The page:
But they do stoke some when it comes to the consequences of tinkering with the ocean’s alkalinity or injecting large amounts of gas underground. And the direct effects of large-scale BECCS or afforestation projects would be huge. If they don’t take up arable land, they need to take up pasture or wilderness. Either option would be a big deal in terms of both human amenity and biodiversity.
Another concern is the impact on politicians and the dangers of moral hazard. NETs allow politicians to go easy on emission cuts now in the hope that a quick fix will appear in the future. This could prove costly if the technology works—and costlier still if it does not. One study found that following a 2°C mitigation path which takes for granted NETs that fail to materialise would leave the world closer to 3°C warmer. Mr Geden is not alone in fearing that models that increasingly rely on NETs are “a cover for political inaction”.
Everything and the carbon sink
There is some progress. Academics are paying more attention. This year’s edition of “Emissions Gap”, an influential annual report from the UN Environment Programme, devotes a chapter to carbon-dioxide removal. Mr Henderson is leading a study of the subject for Britain’s Royal Society; America’s National Academy of Sciences has commissioned one, too. Both are due next spring. The IPCC will look at the technology in its special report on the 1.5ºC target, due next autumn.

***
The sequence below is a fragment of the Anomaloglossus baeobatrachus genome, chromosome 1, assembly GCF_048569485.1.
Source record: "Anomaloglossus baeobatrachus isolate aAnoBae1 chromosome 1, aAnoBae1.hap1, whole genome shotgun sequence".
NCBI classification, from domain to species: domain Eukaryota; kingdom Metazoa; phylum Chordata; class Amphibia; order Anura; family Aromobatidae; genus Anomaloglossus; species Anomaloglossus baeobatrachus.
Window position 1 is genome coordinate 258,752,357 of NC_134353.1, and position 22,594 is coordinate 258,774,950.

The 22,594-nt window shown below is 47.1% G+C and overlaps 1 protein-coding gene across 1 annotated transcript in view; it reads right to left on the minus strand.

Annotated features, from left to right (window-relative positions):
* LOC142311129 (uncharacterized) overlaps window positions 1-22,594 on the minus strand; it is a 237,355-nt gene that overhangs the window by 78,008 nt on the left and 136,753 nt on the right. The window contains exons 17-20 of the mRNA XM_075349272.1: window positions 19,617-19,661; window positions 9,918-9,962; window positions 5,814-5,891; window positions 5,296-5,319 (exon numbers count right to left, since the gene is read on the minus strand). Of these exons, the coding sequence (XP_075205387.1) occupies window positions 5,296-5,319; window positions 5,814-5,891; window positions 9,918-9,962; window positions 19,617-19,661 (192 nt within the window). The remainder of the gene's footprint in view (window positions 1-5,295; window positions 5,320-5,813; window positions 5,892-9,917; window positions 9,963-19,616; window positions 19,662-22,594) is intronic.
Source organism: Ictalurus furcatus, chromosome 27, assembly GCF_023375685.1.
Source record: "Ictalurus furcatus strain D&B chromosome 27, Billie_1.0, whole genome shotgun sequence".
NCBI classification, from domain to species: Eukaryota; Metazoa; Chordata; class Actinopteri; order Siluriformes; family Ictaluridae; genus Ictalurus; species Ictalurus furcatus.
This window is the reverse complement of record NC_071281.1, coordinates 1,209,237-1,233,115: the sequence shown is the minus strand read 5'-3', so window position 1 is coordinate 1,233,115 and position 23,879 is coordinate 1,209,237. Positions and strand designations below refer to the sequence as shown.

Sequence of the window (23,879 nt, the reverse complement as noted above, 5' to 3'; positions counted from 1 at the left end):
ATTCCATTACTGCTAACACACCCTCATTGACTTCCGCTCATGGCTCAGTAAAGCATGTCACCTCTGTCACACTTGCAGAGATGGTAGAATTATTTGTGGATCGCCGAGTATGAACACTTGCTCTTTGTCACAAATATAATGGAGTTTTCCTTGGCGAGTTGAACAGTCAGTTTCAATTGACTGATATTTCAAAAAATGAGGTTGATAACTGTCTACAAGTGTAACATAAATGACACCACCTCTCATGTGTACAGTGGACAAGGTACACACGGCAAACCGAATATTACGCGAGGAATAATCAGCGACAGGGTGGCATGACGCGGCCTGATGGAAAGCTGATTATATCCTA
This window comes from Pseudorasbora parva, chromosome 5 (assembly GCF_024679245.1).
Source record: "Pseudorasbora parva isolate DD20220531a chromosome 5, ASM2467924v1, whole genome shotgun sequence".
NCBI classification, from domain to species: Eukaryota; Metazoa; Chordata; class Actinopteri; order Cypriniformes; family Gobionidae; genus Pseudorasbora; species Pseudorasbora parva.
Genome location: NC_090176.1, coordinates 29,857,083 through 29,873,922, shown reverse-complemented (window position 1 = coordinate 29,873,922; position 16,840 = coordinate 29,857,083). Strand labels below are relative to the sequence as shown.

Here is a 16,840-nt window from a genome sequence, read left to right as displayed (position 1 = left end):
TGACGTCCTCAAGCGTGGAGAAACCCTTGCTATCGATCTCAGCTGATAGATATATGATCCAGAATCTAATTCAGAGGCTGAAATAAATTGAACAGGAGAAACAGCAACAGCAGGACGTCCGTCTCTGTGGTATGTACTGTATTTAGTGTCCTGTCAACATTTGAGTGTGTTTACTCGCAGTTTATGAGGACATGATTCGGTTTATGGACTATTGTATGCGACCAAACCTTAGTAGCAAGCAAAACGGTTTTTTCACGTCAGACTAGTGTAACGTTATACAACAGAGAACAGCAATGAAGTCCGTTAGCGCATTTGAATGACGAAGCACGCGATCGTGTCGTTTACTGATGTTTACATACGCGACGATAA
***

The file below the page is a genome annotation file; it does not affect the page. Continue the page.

There’s some money, too. Carbon Engineering has attracted backers such as Bill Gates, and now has a pilot plant in Canada. Climeworks has actually sold some carbon-offset credits—to a private investor and a big corporation—on the basis of the carbon dioxide it has squirrelled away at a demonstration plant it recently launched in Iceland. Earlier this year Britain’s government became the first to set aside some cash specifically for NETs research. In October America’s Department of Energy announced a series of grants for “novel and enabling” carbon-capture technologies, some of which could help in the development of schemes for direct air capture. Richard Branson, a British tycoon, has offered $25m to whoever first comes up with a “commercially viable design” that would remove 1bn tonnes of greenhouse gases a year for ten years.